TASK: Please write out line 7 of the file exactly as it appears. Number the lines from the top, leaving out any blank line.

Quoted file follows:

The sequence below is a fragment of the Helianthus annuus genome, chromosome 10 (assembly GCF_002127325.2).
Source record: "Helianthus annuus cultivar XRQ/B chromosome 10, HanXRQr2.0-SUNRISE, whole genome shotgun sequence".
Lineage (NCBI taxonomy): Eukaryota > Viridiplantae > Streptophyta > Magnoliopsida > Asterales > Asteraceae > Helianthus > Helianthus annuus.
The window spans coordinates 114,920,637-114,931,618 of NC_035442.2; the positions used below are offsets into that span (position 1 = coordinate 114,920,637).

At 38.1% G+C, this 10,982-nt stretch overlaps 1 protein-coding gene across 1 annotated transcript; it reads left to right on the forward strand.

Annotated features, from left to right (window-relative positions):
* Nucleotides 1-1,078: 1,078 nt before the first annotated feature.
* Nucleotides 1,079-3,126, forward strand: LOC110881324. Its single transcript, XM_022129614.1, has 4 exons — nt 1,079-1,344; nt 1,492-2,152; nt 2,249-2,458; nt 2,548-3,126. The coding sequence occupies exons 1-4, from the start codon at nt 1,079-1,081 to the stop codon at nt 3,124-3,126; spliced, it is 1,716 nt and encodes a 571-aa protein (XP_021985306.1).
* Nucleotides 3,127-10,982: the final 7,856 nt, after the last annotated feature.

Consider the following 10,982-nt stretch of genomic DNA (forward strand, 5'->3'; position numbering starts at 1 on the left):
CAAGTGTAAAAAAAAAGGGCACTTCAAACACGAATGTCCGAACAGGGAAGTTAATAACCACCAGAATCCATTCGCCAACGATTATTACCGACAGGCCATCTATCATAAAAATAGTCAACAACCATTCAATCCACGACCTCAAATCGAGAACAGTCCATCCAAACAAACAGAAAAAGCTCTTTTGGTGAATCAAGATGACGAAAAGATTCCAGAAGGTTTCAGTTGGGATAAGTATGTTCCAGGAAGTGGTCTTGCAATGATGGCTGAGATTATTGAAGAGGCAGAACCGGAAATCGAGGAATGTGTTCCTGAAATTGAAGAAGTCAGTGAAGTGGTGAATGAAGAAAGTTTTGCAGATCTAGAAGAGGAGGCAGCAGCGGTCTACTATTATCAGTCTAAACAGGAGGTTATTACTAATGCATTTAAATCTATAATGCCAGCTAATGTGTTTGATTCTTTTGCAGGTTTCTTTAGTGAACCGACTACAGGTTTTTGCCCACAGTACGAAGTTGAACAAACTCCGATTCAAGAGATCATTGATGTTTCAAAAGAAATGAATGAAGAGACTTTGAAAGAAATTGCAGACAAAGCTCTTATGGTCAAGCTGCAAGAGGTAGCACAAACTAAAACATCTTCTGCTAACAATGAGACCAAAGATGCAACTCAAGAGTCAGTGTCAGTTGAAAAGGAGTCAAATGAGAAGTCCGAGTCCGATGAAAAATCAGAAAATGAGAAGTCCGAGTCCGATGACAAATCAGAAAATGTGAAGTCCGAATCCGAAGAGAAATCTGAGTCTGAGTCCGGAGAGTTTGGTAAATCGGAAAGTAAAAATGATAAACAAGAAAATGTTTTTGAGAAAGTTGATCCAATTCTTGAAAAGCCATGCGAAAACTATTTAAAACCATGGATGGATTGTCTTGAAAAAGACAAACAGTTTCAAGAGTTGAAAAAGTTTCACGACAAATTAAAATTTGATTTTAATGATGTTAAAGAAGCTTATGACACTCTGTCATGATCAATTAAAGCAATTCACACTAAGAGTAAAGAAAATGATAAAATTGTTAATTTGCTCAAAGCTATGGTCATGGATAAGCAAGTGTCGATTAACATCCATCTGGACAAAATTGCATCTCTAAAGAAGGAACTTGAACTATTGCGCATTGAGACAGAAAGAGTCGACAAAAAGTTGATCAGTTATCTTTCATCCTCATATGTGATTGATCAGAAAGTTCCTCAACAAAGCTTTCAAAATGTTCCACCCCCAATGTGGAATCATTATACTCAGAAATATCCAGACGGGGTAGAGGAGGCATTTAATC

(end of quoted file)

* Nucleotides 1-1,078: 1,078 nt before the first annotated feature.